Tahira Kashyap Khurrana and Chetna Sinha Gala on crying, gender roles and being kinder to yourself
Work-life balance is overrated, boys can cry, and other highlights
“The obnoxious atrocities we unfortunately hear of every single day, make me want to keep working for change,” Tahira Kashyap Khurrana tells Chetna Gala Sinha. “I wish there comes a day when I have no motivation to raise my voice. That would mean that we’ve achieved all that we worked towards.” It’s a privileged day when you encounter two whipsmart, accomplished women casually dropping wisdom like it’s a 2-for-one sale at your favourite department store. Which is why the Tweak Summit, which marked our first anniversary celebrations, was such a treat.
Sinha, a social entrepreneur and the force behind India’s first ever bank for rural Indian women, Mann Deshi Mahila Sahakari Bank, was in conversation with Khurrana, a filmmaker and author.
Here are some memorable moments from the Tweak Summit conversation that left us inspired and amused in equal measure.
Tweak Summit: the highlights reel
“How do you balance your personal and professional life?… I have no personal life.”
Working women are often asked about how they strike the right balance. Our panelists too, often find themselves at the receiving end of this question, and as expected, their answers are anything but conventional.
“Lots of people would ask me ‘How do you balance your personal and professional life?’ and all I wanted to say was that I don’t have a personal life,” laughs Sinha. “But I never regretted it.”
She recalls how she never knew when her kids had exams, and when her son once had to write an essay on his mother, he ended up lying because his mother was not like other mothers – “He wrote about how I’d wake up early in the morning and water the tulsi. I never did any of that. The first thing I’d do was switch on the computer and check my e-mail. When I confronted him, he said his teacher won’t give him marks if he said that, I obviously made it a point to bring it up with the teacher and point out how they were teaching kids the wrong things.”
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Khurrana on the other hand, learnt to be kinder to herself over time.
“I once dropped my kids to school on a public holiday. When they came back, in about five minutes, they had forgotten about what had happened, but I was so unforgiving towards myself. I wanted to be a perfect mother, but also had multiple projects to work on… It’s only with time that I’ve realised that the only way I’m going to grow is by making mistakes,” she says.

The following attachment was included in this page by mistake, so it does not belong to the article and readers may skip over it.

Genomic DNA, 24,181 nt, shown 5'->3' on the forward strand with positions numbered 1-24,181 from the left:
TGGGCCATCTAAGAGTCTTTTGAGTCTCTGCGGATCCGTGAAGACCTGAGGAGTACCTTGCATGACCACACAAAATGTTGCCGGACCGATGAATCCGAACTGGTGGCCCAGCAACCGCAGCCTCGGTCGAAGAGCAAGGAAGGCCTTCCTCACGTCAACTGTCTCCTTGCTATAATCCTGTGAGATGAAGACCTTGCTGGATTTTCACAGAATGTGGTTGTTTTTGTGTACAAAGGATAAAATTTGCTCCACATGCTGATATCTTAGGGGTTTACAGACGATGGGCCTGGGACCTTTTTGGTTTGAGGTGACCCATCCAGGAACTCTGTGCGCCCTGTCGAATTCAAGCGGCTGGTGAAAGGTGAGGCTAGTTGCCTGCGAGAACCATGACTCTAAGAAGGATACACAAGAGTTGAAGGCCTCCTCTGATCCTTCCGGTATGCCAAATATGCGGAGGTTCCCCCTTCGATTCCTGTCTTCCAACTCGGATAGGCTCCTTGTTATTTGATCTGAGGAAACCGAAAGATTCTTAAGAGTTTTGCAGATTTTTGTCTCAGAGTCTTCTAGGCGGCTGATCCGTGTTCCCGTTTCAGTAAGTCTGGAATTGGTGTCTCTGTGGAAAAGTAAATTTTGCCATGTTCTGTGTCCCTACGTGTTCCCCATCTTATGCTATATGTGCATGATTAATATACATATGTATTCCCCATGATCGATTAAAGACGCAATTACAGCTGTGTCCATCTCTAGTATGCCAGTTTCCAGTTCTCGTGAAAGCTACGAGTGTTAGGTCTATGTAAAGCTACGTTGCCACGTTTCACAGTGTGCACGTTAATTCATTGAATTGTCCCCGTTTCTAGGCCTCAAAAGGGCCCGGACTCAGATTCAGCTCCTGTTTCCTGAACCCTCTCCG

“It’s human to feel emotions and to express them.”
During the Tweak Summit, both Sinha and Khurrana emphasise on how important it is to have allies within your family. While Sinha found her strongest ally in her mother-in-law, who pushed her to pursue her passion even if it meant going against societal norms, Khurrana regrets having only questioned and called out her mother when something wasn’t right, instead of holding both her parents accountable.
Also, being effective allies means raising sensitive and responsible children by ensuring that they aren’t subject to any gender biases. “It’s about time we have zero tolerance towards any form of sexism,” says Khurrana while recalling an incident when she had to call out a family member for telling her son that boys don’t cry. “It’s human to feel emotions and to express them,” she adds.
In Sinha’s case it was one of her most special allies – her son – who rose to her defence when people asked her why she didn’t cry. “Some robbers came to our farm when I was pregnant with my twins. They beat me with sticks, but I yelled and they eventually ran away. When my husband returned from Mumbai where he had travelled for work, he was so shaken, he began to cry. But I was fine. Everyone began asking me how I was fine when my husband was weeping. That’s when my son said, ‘She chased the robbers away, why should she cry?'”
Head to Tweak India’s Facebook page to watch the entire conversation between Chetna Gala Sinha and Tahira Kashyap Khurrana along with the other inspiring sessions from the Tweak Summit.